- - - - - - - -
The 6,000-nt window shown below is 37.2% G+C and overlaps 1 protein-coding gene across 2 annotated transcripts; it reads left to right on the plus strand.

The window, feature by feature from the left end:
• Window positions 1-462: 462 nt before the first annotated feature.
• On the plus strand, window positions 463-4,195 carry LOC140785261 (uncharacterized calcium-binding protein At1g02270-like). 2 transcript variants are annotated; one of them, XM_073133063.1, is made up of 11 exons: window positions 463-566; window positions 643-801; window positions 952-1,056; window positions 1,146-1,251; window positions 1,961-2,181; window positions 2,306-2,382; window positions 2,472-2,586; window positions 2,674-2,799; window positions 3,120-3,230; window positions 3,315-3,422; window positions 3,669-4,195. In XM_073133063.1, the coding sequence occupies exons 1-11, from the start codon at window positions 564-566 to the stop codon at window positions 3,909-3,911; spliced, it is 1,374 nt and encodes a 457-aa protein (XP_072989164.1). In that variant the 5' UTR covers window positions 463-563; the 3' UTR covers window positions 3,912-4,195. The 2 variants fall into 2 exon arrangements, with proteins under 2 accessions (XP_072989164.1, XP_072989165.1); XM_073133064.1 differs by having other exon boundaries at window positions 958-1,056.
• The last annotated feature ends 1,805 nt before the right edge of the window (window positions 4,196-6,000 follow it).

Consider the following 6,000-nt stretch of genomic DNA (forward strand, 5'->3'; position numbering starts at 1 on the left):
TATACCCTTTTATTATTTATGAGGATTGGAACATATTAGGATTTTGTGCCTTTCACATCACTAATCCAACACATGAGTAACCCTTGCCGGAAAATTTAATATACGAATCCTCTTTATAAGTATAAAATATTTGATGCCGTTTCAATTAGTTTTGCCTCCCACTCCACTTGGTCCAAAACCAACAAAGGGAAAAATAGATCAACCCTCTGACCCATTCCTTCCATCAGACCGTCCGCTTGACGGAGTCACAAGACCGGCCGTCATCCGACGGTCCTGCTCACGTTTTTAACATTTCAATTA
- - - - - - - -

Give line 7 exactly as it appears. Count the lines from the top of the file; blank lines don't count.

TATACCCTTTTATTATTTATGAGGATTGGAACATATTAGGATTTTGTGCCTTTCACATCACTAATCCAACACATGAGTAACCCTTGCCGGAAAATTTAATATACGAATCCTCTTTATAAGTATAAAATATTTGATGCCGTTTCAATTAGTTTTGCCTCCCACTCCACTTGGTCCAAAACCAACAAAGGGAAAAATAGATCAACCCTCTGACCCATTCCTTCCATCAGACCGTCCGCTTGACGGAGTCACAAGACCGGCCGTCATCCGACGGTCCTGCTCACGTTTTTAACATTTCAATTA